Health worries

An interesting item in the Financial Times from a few days ago about the “nocebo” effect. This is the negative twin of the placebo effect: instead of making people feel better under the expectation that they are being treated it results in people feeling worse when they are led to expect to. As with the placebo effect it is hard to tell in any given case whether the effect is really all in the mind or not, but there appears to be growing evidence that people really are susceptible to negative suggestions.

When we expect something to make us ill – electrodes wired to our temples, for example, or, more routinely, a medicine with known side-effects – we start looking for signs of illness. And we’ll probably find some, says [psychologist Brian] Hughes, even if the pill is a dummy one or the electric field a sham. That is because unpleasant physical symptoms are a normal part of life for perfectly healthy people. Headaches come and go. Some nights it is hard to get much sleep, and some days it is difficult to keep our eyes open. We might feel light-headed one moment and in a bad mood another. These are all experiences that we would not think twice about were we not looking for signs that things are wrong. But when we are looking, it is easy to interpret a bad night’s sleep as insomnia, tiredness as fatigue, light-headedness as dizzy spells or a bad mood as depression – and then to reattribute those symptoms to whatever it was that we expected to harm us. And once we start believing that something is making us ill, we get anxious, which can itself exacerbate existing symptoms or induce others. “Anxiety generally leads to elevations in blood pressure and immune deficiency,” says Hughes. And more symptoms mean more anxiety.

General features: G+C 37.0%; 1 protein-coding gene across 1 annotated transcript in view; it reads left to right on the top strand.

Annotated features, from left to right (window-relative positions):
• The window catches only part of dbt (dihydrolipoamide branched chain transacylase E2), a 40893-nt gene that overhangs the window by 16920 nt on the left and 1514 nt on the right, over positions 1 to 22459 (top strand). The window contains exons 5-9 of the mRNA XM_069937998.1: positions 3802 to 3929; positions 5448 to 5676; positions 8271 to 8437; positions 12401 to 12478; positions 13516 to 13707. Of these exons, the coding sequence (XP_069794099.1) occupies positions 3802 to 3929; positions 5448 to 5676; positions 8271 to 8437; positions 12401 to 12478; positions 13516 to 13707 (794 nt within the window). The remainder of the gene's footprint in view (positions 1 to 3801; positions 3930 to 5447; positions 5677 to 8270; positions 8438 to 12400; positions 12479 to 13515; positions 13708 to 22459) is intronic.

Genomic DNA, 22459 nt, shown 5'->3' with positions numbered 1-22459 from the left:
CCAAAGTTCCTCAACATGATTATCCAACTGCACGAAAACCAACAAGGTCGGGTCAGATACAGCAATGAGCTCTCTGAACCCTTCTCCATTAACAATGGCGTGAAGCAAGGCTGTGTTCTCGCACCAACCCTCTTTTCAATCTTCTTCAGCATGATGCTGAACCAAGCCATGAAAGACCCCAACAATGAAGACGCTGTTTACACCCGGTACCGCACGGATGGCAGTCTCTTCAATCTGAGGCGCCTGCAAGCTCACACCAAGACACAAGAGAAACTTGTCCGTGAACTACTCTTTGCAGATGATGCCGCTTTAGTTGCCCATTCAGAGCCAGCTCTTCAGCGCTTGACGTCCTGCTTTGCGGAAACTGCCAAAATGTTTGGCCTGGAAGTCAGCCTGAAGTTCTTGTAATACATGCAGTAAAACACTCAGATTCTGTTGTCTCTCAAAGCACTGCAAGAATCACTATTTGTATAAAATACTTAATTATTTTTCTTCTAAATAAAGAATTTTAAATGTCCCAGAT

A telltale sign is that the symptoms produced by any particular alleged cause are often manifold, so electrosensitivity, for instance, may result in headaches, insomnia, nausea or depression in different people; but then the whole symptom cluster is reproduced by multiple different causes: electromagnetic fields, chemicals, allergens, dietary imbalances, chronic fatigue viruses and so on all produce the same symptom cloud. (The usual list pops up again, for example, in this story about wind farms). On the other hand, measurable physical symptoms don’t seem to be produced with any regularity.

This is not to say that these kinds of unspecific symptoms never have an objective cause. Just that this is not the case anything like as often as claimed. The odds are that the well-publicized concerns of the worried well (in the developed world) about the ubiquitous wellsprings of toxicity are themselves the source of real distress and suffering on a wide scale. This also suggests that the alternative health industry, which specializes in treating the cases which flummox conventional medicine, is, by focussing people’s attention even more on their nocebic suffering, actively helping to make things worse.